KENNEDY: Well, Cynthia, as you relate so well, we add insult to injury. It`s not enough just to be suffering from a mental illness. Now, you have to face the stigma and ostracization that comes with suffering from a mental illness.

So, it really is -- stigma is bad, because as you know, it further isolates people because they feel so ashamed of their illness, then they retreat from getting the care they need. And they also retreat from their loved one and friends.

And of course, that`s when their illness can get even worse. And the pathology of their illness becomes engrained.

PINSKY: Yes. You need the people in your life to understand with this. I think it`s -- I`m going to use a strong word, it`s ignorance. And people don`t understand what this is, and we need to raise sophistication and understanding so there isn`t this fear and the fear it`s built on ignorance.

KENNEDY: That`s right.

PINSKY: Patrick, I`m a big fan of yours. I want to thank you so much for sharing your story and for clarifying your position. Again, you have a foundation, 1Mind4Research.org. It`s the number one, mind, four, number four, research.org, working to eliminate the stigma of mental illness, which I applaud you for. Next up --

KENNEDY: Thank you, Dr. Drew.

PINSKY: Thank you, Patrick. George Zimmerman`s shocking interview about the night he shot Trayvon Martin. I want to hear from you about that. I`ll be joined by Marcia Clark. Our number here, 855-DrDrew5.

(COMMERCIAL BREAK)

PINSKY: George Zimmerman says it was God`s plan that brought he and Trayvon Martin together the night of their deadly confrontation. I`m not so sure. I think it was Mr. Zimmerman following Trayvon and making Trayvon suspicious that led to all the trouble, but Zimmerman admits to shooting Trayvon in the chest.

He says it was self-defense. He`s out on bail, charged with second- degree murder. Last night, he spoke to Fox News` Sean Hannity. Take a look.

(BEGIN VIDEO CLIP)

GEORGE ZIMMERMAN, ACCUSED OF KILLING TRAYVON MARTIN: I felt he was suspicious because it was raining. He was in between houses, cutting in between houses, and he was walking very leisurely for the weather. He started bashing my head into the concrete sidewalk. As soon as he broke my nose, I started yelling for help.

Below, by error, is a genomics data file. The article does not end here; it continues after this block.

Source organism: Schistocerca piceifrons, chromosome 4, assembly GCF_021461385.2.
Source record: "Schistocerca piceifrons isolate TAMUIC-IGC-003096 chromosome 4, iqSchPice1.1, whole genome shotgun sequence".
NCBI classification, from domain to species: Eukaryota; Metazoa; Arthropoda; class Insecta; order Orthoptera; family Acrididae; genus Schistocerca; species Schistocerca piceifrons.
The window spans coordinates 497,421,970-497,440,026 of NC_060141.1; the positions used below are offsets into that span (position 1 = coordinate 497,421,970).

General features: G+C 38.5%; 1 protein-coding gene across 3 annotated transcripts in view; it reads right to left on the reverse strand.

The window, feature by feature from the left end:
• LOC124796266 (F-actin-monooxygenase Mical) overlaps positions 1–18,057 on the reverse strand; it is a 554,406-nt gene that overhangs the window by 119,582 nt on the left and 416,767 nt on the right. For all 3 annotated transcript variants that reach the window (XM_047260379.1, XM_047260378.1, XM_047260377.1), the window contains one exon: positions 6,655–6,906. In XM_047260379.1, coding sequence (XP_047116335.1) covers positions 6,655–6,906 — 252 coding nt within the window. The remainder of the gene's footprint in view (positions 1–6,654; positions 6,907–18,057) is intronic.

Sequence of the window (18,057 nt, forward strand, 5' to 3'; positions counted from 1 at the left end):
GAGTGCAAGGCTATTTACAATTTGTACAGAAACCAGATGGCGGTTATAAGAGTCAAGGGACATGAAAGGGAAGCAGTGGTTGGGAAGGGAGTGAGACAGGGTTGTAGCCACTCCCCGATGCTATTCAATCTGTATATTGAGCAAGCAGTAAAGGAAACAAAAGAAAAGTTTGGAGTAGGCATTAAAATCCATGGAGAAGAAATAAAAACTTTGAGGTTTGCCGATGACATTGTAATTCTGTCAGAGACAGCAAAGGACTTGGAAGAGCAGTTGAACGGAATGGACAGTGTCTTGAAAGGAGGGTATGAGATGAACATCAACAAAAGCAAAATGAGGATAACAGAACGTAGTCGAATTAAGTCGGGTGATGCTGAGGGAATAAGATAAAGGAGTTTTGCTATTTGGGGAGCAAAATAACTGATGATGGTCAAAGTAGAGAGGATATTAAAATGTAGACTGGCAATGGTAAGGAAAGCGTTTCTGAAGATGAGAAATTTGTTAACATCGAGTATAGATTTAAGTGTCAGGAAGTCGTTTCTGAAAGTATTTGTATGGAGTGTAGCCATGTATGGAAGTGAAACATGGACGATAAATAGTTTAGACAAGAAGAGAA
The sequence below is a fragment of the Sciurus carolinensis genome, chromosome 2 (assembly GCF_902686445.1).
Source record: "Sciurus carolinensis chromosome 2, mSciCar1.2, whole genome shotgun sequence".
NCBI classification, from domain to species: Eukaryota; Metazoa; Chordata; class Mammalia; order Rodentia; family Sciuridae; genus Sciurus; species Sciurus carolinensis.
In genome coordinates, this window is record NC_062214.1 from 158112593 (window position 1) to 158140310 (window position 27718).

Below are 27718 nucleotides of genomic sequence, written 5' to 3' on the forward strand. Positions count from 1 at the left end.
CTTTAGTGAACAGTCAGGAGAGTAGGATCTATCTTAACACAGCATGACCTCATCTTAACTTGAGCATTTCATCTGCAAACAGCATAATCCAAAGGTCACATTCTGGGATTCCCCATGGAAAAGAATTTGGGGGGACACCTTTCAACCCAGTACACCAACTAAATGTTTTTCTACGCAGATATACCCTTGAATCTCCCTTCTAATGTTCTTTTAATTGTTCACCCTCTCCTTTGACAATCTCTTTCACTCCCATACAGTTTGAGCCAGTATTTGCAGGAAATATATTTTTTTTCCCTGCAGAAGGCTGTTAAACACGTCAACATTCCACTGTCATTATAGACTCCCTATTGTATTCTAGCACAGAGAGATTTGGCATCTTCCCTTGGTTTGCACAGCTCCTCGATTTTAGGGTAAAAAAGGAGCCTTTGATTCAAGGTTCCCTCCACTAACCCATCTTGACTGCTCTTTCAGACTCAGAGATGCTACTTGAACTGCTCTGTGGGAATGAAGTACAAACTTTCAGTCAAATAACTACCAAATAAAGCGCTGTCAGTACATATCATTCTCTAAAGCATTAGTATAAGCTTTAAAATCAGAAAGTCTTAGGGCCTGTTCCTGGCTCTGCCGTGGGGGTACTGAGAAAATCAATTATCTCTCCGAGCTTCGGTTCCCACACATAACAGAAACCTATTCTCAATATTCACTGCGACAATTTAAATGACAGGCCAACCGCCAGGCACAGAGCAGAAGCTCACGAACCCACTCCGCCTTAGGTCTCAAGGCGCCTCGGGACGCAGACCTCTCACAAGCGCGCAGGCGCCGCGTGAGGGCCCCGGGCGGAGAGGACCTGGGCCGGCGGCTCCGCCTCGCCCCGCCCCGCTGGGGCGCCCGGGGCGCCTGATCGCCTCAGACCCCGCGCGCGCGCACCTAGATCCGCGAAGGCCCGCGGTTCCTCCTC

So, I was disoriented, and he started slamming my head into concrete. He said you`re going to die tonight (EXPLETIVE DELETED) and took one hand off of my mouth and I felt it going down my chest towards my belt and my holster and that`s when I didn`t have any more time.

(END VIDEO CLIP)

PINSKY: Joining us, Marcia Clark, former prosecutor and author of "Guilt By Degrees." Marcia, do you think it was a good idea for Zimmerman`s attorney to allow him to address the media?

MARCIA CLARK, FORMER PROSECUTOR: I`m of two minds about that, Drew. You know, I`m not sure. Usually, I would say categorically no. It`s always a bad idea. Don`t let your client be out there. Don`t let the prosecution get preview of what he`s going to say so they can be ready to punch holes in it. In this case, though, it may be the right thing for him to do, because there`s so much out there that`s bad for him, so much anti- Zimmerman opinion, theory, evidence that he wants to start back spinning it.

He needs to backspin. He needs to start creating a doubt in people`s minds. And so, having Zimmerman out there saying there`s another side, here`s my side to erode some of that certainty is probably a good move.

PINSKY: Do you think that by going out there and eroding some of that opinion, he can affect jury selection or who might be in that jury pool?

CLARK: Oh, that`s the idea.

PINSKY: OK.

CLARK: Generally. Oh, yes. That`s definitely what they`re doing. They`re trying to taint the jury pool or they would say balance the jury pool.

PINSKY: Taint or balance. That`s how we look at it. Now, after the interview, Zimmerman re-launched his website. It`s called TheRealGeorgeZimmerman.com asking supporters to donate to his defense fund. Take a look at this.

(BEGIN VIDEO CLIP)

ZIMMERMAN: However, I wanted to take this opportunity to thank you, the masses. This is our website. It`s not my website. It is our website where you can personally communicate with me, and I hope to be your website to provide the facts.